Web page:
It’s to be expected that a non-judicial process that divests a defaulting property owner of their title to real property would be closely regulated to insure fair dealing and uniform application throughout the state.

California is one of the toughest. Even in states where there are no specific foreclosure protection laws in place, there’s plenty of power within the state Attorney General or County District Attorney’s office to prosecute a real estate investor.

The following four civil codes are the main statutes controlling foreclosure involvement in California. They have been parsed out of the main civil code compilation to facilitate your familiarity and ready reference.

If you intend to buy foreclosure properties from defaulting owners, before the trustee’s sales occur, you should thoroughly familiarize yourself with the three codes dealing with rent skimming, home equity purchasing and acting in the capacity of a foreclosure consultant.

On the other hand, if you just intend to specialize in buying at the trustee’s sales then you should thoroughly read all four of the codes. That’s because, despite your original intentions, you will occasionally find yourself in a situation where you are wheeling and dealing with an owner before the sale. So be smart and safe rather than ignorant of the law and subsequently sorry.

Civil Code Section 890 et seq. – Rent Skimming

Civil Code Section 1695 et seq. – Home Equity Purchasing

Civil Code Section 2924 – Trustee’s Sale Procedure

Civil Code Section 2945 et seq. – Foreclosure Consultant

Since these laws are being continually modified and fine tuned by our busy legislators, you’d be smart to download them annually to insure you’re referencing the current law, with all its changes, rather than continuing to rely on older, out-of-date versions. Here’s a simple routine to keep up-to-date. Pick a recurring date that you’ll remember, such as your birthday, and on that day each year log onto the California Law web site <> for the current version of each code.

Here’s a link to an actual case where someone got in serious trouble. Click here to read it.

 Further advice you need to know the law to stay out of trouble:


Oral agreements are not good in real estate.  Even if the owner gives you a deed- don’t stop there. You legally own the property at that point but make sure you go though escrow.

Use the proper California form for all homeowners who are officially in the foreclosure process. Just because they are late does not mean the Notice of Default has been slapped on them. That’s why you have to know for sure. California requires an “Equity Purchase contract” that spells out the disclosures once the foreclosure process has officially started.

These disclosures include the fact that the owner is losing his property, his equity, and his right to any proceeds from the home.  Although giving a deed should make this obvious, some people truly think that they are entitled to something more because they are still living in the house. Always document every agreement you have with the seller in writing.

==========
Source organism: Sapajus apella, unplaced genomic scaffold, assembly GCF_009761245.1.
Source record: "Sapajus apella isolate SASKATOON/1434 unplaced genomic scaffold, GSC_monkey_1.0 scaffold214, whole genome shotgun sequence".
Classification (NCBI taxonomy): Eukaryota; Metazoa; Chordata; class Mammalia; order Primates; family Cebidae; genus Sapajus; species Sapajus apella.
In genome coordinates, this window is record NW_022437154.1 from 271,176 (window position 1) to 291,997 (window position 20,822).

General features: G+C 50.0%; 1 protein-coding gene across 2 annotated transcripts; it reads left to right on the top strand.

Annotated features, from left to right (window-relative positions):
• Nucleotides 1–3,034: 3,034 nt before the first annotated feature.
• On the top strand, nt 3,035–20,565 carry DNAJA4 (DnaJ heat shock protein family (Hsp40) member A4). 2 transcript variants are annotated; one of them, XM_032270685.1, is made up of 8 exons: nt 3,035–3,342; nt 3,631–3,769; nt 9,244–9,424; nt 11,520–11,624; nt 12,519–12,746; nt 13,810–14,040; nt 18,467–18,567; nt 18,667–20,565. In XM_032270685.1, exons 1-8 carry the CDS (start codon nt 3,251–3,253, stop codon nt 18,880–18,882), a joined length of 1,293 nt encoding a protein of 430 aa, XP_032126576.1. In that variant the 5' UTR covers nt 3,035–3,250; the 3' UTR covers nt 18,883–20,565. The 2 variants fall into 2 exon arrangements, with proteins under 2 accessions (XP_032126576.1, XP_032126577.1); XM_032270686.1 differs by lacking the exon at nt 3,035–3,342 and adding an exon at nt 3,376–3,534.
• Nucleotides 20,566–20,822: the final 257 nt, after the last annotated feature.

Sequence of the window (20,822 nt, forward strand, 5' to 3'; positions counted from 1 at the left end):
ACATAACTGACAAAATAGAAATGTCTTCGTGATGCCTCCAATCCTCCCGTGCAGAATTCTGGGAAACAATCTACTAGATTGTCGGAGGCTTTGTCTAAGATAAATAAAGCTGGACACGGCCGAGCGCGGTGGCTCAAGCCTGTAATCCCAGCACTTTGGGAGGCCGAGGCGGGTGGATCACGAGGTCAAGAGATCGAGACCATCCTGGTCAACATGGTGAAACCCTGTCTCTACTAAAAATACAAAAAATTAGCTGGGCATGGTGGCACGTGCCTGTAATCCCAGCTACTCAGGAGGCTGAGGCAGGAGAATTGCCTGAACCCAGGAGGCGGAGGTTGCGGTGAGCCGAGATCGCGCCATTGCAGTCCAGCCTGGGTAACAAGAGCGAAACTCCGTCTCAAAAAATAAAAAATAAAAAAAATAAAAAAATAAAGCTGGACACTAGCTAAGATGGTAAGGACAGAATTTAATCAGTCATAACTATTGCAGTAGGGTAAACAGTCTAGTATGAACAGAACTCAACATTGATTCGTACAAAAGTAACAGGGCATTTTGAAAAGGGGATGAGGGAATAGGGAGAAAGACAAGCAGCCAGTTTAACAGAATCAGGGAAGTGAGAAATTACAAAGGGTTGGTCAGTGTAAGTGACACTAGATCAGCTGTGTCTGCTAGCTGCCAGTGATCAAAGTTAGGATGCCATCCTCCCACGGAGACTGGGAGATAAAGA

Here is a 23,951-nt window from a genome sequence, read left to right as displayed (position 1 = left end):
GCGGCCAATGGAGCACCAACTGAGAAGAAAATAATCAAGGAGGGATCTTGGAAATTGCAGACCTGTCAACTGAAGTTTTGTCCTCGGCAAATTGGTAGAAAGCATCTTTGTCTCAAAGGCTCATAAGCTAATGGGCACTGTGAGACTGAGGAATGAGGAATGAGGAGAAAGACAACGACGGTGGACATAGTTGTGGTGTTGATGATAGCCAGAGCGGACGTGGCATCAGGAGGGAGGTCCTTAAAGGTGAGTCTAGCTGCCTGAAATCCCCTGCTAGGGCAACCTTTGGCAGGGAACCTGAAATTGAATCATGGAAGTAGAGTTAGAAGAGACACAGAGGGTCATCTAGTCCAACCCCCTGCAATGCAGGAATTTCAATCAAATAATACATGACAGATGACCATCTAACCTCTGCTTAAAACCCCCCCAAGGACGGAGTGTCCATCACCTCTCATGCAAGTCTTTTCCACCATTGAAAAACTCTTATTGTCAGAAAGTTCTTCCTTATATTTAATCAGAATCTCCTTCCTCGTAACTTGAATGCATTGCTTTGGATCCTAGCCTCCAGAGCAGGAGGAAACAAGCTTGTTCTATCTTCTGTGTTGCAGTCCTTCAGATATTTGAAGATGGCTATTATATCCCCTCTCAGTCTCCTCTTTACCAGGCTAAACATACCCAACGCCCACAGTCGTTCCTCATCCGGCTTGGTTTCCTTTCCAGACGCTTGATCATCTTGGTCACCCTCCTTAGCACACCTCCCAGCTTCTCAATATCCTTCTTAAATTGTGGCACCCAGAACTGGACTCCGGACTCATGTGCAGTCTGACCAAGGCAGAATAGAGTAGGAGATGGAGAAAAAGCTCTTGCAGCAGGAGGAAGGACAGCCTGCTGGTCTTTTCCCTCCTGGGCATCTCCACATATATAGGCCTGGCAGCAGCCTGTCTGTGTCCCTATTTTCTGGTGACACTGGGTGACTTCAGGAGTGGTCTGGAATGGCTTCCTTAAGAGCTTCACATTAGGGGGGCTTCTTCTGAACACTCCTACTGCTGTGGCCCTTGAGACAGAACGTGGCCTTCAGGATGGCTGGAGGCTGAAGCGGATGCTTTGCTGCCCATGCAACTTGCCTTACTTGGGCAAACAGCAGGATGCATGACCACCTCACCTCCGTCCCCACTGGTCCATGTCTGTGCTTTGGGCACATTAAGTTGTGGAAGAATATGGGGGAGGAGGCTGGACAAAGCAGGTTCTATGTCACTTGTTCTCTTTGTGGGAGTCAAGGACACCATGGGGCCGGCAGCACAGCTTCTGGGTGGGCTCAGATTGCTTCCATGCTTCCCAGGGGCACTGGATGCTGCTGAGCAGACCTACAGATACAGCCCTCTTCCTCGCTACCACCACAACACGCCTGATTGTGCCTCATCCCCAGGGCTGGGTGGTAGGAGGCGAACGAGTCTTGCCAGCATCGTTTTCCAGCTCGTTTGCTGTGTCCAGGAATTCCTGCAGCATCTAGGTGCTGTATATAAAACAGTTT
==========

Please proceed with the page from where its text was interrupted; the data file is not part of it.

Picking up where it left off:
Even though you have a good written disclosure, explain everything clearly to the seller so he understands the implications of the deal. If you are not paying off the loan, make him sign a form spelling it out fully.  The seller must go into the transaction with his eyes wide open.  Imagine that you are standing in front of a judge explaining your position.


Although you can offer the seller a lease-back with an option to re-purchase at a later time, this kind of arrangement rarely works out.  Federal laws restrict this kind of agreement with a cap on the profit you can make on such a deal, which all but makes it impractical.  A homeowner can claim such an arrangement was a “disguised” loan and get the property back by filing a lawsuit.  Worst case scenario, you could end up in federal prison under RICOH racketeering laws. Once you solve their problem by making stopping the foreclosure, someone will tell them you screwed them and you are in trouble.

Click here to read a legal case where someone got into real trouble with the law.


If there is a lot of equity, make a deal where you give them some money either at closing, monthly payments or a lump sum later. Of course the longer they wait for the money, the more they get. You don’t want to have to explain “unconscionability” to the judge.


  1. You have the title report and there is nothing you did  not know about.
  2. They have moved
  3. You have inspected the house
  4. The 5 day right of recession has passed.
  5. You have a notarized deed.

What else do you not know about what you don’t know that can get you in trouble. Make sure you attend my all day bootcamp, July 21st to make sure you know what is REALLY happening in today’s real estate market.

Remember, members come free if you pre-register.

Click here to save your seat.